June 13, 2024 | Susan Napier-Sewell

How far away is death? Changing a light bulb

changing a light bulb

But changing a light bulb is easy, right?

The answer to changing a light bulb and the degree of difficulty, or hazard, is that first it depends on how hard it is to remove the old bulb and if it’s intact.

Also involved in safely (operative word) changing a light bulb:

  • how high is the fixture, or is it hard to reach?
  • if you have to remove the old bulb and it’s broken, look up the potato method
  • think ahead and have the new bulb on hand (hopefully, you’ve invested in LED)
  • importantly, if you’re not steady on your feet, toss your pride out the window and ask a friend or a professional

changing a light bulb

 TapRooT® Root Cause Analysis examples of failures:

There are three types of equipment failures. They are:

  1. Failures that don’t require troubleshooting.
  2. Failures that just require troubleshooting.
  3. Failures that require troubleshooting and root cause analysis.

Let’s explain the three types.

Failures that don’t require troubleshooting

The first type of failure is very simple (like a burned-out light bulb). It doesn’t require troubleshooting or root cause analysis. You just replace the bulb. You don’t need a book or troubleshooting tools to do that.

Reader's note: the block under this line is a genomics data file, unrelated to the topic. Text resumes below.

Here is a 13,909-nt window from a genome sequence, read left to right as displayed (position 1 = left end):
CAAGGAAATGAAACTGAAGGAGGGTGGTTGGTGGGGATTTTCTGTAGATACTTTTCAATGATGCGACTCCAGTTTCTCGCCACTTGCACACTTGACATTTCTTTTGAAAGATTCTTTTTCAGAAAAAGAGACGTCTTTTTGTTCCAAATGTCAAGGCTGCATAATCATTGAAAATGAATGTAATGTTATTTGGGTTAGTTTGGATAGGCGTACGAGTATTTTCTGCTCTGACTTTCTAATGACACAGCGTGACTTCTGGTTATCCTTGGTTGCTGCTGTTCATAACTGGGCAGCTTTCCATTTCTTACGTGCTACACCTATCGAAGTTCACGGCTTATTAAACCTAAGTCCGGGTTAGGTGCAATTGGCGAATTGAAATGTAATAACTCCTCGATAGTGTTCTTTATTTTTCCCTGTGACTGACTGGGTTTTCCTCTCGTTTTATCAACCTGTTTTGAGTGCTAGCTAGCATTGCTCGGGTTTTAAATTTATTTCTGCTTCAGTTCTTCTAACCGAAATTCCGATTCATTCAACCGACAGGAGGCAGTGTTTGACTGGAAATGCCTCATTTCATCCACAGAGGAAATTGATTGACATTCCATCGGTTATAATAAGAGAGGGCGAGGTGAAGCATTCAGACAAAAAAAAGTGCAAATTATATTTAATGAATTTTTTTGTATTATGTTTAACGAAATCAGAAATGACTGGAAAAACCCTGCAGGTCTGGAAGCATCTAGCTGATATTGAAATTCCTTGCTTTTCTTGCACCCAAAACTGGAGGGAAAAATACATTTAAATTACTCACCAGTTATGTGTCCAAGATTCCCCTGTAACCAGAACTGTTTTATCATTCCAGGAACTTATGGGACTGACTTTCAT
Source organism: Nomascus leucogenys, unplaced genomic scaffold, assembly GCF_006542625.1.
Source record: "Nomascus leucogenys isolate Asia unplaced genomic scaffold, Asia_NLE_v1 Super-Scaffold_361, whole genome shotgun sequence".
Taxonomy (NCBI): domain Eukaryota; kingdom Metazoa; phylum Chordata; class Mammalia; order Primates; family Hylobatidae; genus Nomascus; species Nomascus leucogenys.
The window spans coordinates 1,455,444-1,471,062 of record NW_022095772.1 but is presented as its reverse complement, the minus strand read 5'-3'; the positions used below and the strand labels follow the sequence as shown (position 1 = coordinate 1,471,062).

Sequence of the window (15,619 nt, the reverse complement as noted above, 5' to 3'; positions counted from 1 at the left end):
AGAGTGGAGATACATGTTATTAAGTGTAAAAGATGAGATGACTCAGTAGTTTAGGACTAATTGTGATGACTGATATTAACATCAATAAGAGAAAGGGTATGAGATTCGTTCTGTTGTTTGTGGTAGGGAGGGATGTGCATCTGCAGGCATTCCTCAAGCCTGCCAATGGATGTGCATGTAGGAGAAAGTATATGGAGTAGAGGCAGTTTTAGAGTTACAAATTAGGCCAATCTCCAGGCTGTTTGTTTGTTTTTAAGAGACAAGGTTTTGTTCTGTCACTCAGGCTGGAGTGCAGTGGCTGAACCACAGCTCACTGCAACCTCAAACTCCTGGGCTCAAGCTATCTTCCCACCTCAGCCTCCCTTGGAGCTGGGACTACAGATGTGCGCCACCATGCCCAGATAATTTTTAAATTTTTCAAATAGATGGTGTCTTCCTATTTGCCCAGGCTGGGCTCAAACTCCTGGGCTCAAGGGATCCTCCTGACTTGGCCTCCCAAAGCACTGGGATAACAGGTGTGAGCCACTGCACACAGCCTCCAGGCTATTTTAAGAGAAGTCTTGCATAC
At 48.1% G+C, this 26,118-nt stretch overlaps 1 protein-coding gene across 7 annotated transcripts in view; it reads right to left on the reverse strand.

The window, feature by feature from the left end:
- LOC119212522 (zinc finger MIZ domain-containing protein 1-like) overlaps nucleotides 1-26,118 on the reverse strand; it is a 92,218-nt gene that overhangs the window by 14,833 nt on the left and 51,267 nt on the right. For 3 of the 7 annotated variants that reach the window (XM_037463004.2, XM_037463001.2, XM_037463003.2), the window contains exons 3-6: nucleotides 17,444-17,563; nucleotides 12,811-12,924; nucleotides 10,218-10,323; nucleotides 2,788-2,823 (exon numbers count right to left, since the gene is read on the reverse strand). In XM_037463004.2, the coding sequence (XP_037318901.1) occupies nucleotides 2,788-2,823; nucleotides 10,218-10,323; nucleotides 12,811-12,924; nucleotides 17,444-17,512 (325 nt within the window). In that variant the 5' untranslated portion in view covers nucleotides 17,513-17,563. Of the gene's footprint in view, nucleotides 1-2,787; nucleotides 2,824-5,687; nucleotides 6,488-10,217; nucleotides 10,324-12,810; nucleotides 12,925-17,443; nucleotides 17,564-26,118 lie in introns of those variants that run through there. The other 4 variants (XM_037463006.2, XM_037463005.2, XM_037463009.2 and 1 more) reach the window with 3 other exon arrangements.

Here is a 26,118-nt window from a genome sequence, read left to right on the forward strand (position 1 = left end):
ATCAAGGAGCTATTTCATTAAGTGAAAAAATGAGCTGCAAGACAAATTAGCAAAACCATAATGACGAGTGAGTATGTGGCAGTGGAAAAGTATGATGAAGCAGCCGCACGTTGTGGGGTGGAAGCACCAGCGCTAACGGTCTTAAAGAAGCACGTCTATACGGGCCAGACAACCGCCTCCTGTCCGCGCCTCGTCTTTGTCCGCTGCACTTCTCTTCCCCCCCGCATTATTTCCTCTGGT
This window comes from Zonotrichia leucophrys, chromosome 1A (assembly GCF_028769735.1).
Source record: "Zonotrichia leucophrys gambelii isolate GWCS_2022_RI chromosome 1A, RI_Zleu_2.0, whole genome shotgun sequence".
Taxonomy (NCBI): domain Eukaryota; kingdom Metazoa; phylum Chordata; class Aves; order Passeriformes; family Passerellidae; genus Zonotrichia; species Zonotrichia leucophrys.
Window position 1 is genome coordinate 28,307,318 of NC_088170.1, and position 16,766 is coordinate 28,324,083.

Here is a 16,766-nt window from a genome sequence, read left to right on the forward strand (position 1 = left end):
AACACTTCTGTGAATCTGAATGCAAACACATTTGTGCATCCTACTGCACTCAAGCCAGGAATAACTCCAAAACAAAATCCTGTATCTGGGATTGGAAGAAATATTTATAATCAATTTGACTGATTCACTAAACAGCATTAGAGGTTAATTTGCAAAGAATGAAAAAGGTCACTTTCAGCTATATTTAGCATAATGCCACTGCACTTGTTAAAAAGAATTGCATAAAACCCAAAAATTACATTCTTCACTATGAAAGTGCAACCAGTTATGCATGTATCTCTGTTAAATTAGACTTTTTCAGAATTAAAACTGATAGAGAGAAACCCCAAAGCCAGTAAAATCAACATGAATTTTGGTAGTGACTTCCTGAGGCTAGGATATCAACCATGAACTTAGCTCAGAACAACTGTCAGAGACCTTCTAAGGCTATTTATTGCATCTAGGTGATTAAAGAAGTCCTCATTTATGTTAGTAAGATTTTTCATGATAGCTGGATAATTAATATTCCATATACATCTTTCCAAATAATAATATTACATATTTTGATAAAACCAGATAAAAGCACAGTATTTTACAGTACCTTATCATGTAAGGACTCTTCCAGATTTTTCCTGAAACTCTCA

But what if the bulb keeps burning out every day? Then you have a problem. The frequency of the failure is too high. You need to find out the cause behind the repeat failures. It is time for troubleshooting.

Failures that require troubleshooting

If the failure is somewhat beyond the simple example (a burned-out bulb) but does not have serious consequences, the equipment troubleshooter may apply just the equipment troubleshooting techniques described in Chapter 4 of the book without applying the entire TapRooT®/Equifactor® process. This is the second type of failure.

Failures that require troubleshooting and root cause analysis

Other examples of the need for troubleshooting techniques and root cause analysis are when failures have unacceptable consequences. For example:

  • The failure is part of a significant environmental release.
  • The failure leads to a serious injury or fatality.
  • The failure causes major plant downtime.
  • The failure causes unacceptable quality issues.
  • The failure is expensive (equipment damage, repair costs, …).
  • The failure keeps happening over and over again.

In these cases, management may want a thorough investigation of what happened, and the entire Equifactor® Troubleshooting and TapRooT® Root Cause Analysis processes will be applied. That’s the third type of failure.

Sign up for a TapRooT® Root Cause Analysis Training Course

Circumstances can crop up anywhere at any time if proper and safe sequence and procedures are not planned and followed. We encourage you to learn and use the TapRooT® System to find and fix problems.

TapRooT® has a team of investigators and instructors with years of extensive training ready to offer assistance worldwide. We also offer ongoing support to our clients through free newsletters and Root cause tip videoS, the root cause analysis blog, and our annual Global TapRooT® Summit.

Register for one of our courses. We offer a basic 2-Day course and an advanced 5-Day course

Contact us or call 865.539.2139 about having a course at your site or for further root cause analysis opportunities. We’re here to find solutions for you.

TapRooT® courses are taught all over the world; if you need specific times or locations, please see our full selection of courses


How Far Away Is Death?
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